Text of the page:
To help out my fellow sword enthusiasts, I offer some pointers on different approaches to double edged swords used for the cut and thrust. As Sir Richard Burton wrote in his "Book of the Sword", he notes that most swords fall into one of three categories:
1. Swords designed mainly for cutting.
2. Swords designed mainly for thrusting.
3. Swords designed to do both, though they don't generally do both equally.
Western Medieval and Renaissance swords saw much evolution from the swords used commonly during the Dark Ages.
From the familiar broadsword came the Bastard / Hand and a Half sword, Cut and Thrust swords, Falchion, Greatsword and later - the Rapier.
We train regularly with both Japanese and European weapons, and this includes suemonogiri (testing cutting skills).
As with any sword, if it does not hold up well to the extreme stress from cutting exercises, it is a liability to the wielder.
We all enjoy cutting with my collection of various Western swords, and in particular the Bastard sword.
So named because it considered a bastardization between a one - handed broadsword and the two - handed Greatsword, the Bastard sword shares much in common with the Japanese katana. Light enough to be wielded with a single hand, with a long enough hilt to be used with two - the "Hand and a Half" sword also is well suited for cutting. Generally, swords that are curved are better for cutting, and straight swords are better for thrusting.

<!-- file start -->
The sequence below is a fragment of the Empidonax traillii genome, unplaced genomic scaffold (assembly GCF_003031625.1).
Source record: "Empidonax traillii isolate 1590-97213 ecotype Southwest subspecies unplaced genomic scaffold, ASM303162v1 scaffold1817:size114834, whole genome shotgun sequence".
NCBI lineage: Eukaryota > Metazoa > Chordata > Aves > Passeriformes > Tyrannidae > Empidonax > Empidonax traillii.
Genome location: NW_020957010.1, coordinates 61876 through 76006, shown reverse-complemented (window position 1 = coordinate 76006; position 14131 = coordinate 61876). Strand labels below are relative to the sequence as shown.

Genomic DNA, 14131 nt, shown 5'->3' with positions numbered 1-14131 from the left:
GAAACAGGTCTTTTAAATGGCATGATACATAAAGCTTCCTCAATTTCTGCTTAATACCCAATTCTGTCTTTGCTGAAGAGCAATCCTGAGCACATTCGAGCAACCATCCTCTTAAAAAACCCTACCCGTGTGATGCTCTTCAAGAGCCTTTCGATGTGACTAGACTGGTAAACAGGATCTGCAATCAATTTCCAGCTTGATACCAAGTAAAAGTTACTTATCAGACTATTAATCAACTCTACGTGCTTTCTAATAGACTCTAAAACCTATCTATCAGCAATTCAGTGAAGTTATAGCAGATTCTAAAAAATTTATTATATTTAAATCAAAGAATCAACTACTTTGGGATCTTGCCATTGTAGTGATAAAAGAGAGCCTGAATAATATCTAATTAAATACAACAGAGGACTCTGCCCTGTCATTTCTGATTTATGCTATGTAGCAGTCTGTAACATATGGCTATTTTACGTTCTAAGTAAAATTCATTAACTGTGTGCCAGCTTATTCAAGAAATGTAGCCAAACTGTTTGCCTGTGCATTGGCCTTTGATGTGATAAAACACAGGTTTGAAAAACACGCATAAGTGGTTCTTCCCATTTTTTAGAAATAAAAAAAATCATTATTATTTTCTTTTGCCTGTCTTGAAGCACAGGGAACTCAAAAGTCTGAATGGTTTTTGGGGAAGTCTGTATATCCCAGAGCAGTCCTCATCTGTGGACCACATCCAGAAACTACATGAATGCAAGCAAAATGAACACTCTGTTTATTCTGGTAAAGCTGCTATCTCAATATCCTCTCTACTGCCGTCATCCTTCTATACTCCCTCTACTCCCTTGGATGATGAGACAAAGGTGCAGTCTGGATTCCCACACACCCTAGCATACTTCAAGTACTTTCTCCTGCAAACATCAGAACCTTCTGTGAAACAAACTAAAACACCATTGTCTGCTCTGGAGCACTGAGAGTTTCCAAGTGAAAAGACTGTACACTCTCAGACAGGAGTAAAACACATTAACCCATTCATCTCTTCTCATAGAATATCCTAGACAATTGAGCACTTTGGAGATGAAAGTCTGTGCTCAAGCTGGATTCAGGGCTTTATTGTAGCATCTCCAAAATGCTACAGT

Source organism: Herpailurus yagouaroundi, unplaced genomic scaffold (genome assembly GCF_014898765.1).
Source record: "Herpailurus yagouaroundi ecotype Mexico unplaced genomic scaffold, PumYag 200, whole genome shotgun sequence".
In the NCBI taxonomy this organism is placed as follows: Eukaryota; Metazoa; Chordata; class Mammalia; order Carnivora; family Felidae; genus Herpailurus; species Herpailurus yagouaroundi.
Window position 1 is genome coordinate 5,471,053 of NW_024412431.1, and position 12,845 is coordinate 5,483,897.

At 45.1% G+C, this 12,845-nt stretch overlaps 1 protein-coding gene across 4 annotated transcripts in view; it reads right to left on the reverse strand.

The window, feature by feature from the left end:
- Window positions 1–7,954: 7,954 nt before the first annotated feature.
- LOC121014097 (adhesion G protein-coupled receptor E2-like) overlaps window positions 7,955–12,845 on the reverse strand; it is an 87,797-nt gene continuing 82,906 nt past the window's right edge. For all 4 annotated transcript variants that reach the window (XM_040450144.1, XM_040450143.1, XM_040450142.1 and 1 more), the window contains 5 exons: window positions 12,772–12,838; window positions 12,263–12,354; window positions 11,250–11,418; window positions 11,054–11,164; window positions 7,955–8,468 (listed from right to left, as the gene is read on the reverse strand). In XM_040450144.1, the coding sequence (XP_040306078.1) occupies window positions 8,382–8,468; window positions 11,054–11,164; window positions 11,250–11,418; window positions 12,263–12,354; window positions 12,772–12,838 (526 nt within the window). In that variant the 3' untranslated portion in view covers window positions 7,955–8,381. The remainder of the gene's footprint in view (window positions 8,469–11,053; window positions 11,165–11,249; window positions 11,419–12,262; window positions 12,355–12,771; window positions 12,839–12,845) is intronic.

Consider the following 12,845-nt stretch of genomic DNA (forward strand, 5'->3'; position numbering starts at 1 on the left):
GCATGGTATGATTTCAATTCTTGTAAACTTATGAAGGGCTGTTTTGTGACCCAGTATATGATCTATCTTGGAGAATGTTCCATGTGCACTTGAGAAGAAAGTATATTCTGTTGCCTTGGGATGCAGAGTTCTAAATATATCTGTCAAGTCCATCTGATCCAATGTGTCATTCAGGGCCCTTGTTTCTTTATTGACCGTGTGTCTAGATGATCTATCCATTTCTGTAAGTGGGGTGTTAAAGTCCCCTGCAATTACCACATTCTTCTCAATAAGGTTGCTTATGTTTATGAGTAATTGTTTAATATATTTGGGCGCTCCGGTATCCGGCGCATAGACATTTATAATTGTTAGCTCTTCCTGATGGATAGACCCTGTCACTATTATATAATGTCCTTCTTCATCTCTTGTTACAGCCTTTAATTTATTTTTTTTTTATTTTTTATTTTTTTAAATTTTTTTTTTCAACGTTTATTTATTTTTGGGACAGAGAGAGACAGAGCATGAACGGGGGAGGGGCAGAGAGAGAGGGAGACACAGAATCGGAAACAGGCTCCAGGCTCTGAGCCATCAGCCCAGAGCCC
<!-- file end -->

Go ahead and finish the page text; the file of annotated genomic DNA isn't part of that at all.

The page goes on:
After a recent cutting session with one of my double - edged swords, I decided to touch up the edge. When I dismantled it, I noticed that the shoulders of the blade were slightly buckled. I wondered if any of my other similar swords had this problem.
This is the original in question:
If you look closely, you will see the tips of the shoulders are damaged.
This is caused by the torgue of the blade when cutting solid objects.
This is my Scottish Basket - hilted broadsword replica made by Del Tin Armiche. Note the very strong and thick shoulders on this weapon.
This is what is commonly known as as a "rat tail tang". This is a threaded rod welded to the tang of a sword. The likely result is that if used for cutting, it will fail.
Conclusion - only rely on the best swords for serious use.